The question that brought football great Zlatan Ibrahimovic to tears

Andrew Reid
·4-min read
Pictured here, Zlatan Ibrahimovic is brought to tears during a press conference.
Zlatan Ibrahimovic was brought to tears when asked about his family. Pic: Getty

Football superstar Zlatan Ibrahimovic has offered the sporting world a rare glimpse of his sensitive side during an emotional press conference in Sweden.

The 39-year-old AC Milan striker fought back tears after arriving back in his homeland to complete his long-anticipated return to the Swedish national side.

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Sweden's most successful player, the AC Milan forward retired from international football with 116 caps and 62 goals for the national team.

He announced his return to the squad in his usual style last week on Instagram with a picture of himself in the Swedish team kit with the caption "The return of the God".

Speaking to reporters before Sweden's 2022 World Cup qualifier against Georgia on Thursday, the often boastful 39-year-old acknowledged he was much more "patient both on and off the field" than when he announced the end of is international career after Euro 2016.

"Right now you're thinking: 'He's much too nice and much too humble'," Ibrahimovic joked.

However, it was a question about leaving his family - in particular his two sons Maximilian and Vincent - that reduced the famously cool Ibrahimovic to tears.

"It's not a good question you're asking. I had Vincent here, who actually cried when I left him. But it's OK, it's OK," he said before taking a long pause to gather his thoughts.

Ibrahimovic then motioned for reporters to give him time as he wiped tears from his eyes, before regaining his composure.

The veteran striker is in terrific form for Milan this season, with 15 goals in as many Serie A games, including the opener in Sunday's 3-2 win at Fiorentina which kept the pressure on league leaders Inter Milan.

However, 'Ibra' says he doesn't want to be given a spot on the Sweden team for his past achievements but because he "deserved" it.

He also said he didn't mind relinquishing the team captaincy, a role now taken by Alexander Granqvist, who plays for Swedish club Helsingborgs.

In a another sign of a "new chapter," Ibrahimovic said he had asked to don the number 11 on his jersey rather than the 10 he used to sport.

"I asked nicely if I could have the 11," he said, adding that teammate and Real Sociedad forward Alexander Isak had graciously agreed to give up the number.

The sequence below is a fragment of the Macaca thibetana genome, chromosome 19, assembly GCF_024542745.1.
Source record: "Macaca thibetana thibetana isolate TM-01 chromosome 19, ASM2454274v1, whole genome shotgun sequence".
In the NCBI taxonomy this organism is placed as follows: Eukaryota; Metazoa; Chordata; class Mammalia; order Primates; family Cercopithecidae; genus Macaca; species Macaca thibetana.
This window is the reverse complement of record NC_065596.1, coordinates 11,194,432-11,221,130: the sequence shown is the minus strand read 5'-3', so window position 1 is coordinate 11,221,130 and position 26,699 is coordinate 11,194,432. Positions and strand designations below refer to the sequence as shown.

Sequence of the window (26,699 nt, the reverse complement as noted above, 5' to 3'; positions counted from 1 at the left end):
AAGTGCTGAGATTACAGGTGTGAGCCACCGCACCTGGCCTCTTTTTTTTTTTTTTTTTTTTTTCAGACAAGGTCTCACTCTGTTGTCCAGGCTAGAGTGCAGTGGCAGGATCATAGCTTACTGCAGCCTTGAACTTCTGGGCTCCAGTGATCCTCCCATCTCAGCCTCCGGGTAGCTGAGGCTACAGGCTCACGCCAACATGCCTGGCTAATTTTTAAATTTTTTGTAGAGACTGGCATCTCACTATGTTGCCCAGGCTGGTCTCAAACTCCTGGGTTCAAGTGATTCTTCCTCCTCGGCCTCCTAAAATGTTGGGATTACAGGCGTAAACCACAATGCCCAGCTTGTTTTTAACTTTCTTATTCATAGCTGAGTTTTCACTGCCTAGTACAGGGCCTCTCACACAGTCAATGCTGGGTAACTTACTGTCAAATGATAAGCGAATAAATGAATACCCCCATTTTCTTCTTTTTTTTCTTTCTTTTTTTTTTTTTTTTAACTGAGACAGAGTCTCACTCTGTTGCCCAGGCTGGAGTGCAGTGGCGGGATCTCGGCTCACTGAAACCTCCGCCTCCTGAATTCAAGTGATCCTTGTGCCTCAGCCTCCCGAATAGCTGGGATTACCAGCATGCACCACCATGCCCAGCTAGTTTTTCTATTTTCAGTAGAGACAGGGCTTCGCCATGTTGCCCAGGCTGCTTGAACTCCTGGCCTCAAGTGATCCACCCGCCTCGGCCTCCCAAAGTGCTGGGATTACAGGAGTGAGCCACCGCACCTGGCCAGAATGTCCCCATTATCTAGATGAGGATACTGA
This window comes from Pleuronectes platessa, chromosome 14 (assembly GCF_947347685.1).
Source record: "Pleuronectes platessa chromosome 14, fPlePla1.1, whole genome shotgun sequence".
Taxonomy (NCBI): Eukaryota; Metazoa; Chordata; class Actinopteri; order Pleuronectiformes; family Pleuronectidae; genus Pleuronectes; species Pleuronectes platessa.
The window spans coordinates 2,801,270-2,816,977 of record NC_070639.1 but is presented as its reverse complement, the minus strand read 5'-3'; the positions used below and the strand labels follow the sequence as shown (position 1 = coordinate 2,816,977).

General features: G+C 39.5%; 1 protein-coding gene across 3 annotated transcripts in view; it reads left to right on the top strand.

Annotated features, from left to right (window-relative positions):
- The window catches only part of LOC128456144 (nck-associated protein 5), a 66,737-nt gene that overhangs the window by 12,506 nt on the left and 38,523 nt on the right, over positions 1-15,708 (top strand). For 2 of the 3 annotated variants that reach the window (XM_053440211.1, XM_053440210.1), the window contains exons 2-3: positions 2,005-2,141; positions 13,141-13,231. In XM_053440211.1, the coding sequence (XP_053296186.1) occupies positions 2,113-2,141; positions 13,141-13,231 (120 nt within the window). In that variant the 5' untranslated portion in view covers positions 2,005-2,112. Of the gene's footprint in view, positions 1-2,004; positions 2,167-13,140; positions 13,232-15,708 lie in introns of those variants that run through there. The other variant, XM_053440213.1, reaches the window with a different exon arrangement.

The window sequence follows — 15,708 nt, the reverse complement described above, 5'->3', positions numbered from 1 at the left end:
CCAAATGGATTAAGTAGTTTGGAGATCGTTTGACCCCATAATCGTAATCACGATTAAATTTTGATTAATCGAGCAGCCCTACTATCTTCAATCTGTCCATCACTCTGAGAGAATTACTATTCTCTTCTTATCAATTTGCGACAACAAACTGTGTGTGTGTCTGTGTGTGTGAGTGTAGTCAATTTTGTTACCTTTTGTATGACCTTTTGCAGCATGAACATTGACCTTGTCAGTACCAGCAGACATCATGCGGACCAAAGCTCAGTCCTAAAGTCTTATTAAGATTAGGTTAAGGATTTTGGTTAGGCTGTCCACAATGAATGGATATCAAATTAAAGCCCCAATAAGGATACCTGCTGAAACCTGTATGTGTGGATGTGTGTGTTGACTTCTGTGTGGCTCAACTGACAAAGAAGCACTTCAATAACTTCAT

Zlatan is seen here applauding fans after playing for the Swedish national team.
Zlatan is Sweden's record goal scorer with 62 goals in 116 appearances for the national side. Pic: Getty

Ibra and Sweden's coach put differences aside

Ibrahimovic and Sweden's head coach Janne Andersson, who also attended the press conference, have had public arguments in the past but both of them insisted repeatedly those disagreements were now behind them.

Andersson travelled to meet Zlatan in Milan in November last year after the star attacker had said in an interview that he missed playing for Sweden.

"When we parted we had put everything that happened before behind us," Andersson said.

Glimpses of the old Ibrahimovic did however make an appearance.

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"If you ask me I'm the best in the world," Zlatan said as he broke into laughter.

He also said he had promised Andersson he would "decide matches".

"I have my experience, I know what I'm good at."

The question of whether the top scorer would ever return to the national team has often divided the Scandinavian nation.

Some fans have pined to see him back on the pitch, while others argued he no longer had a place on a team that has managed to qualify for top international competitions without him.

Andersson, who took over the squad in 2016, has over the years worked to build a team with a collective ethos and little tolerance for diva antics, which could go some way to explaining the 'new-look Zlatan'.

with AFP

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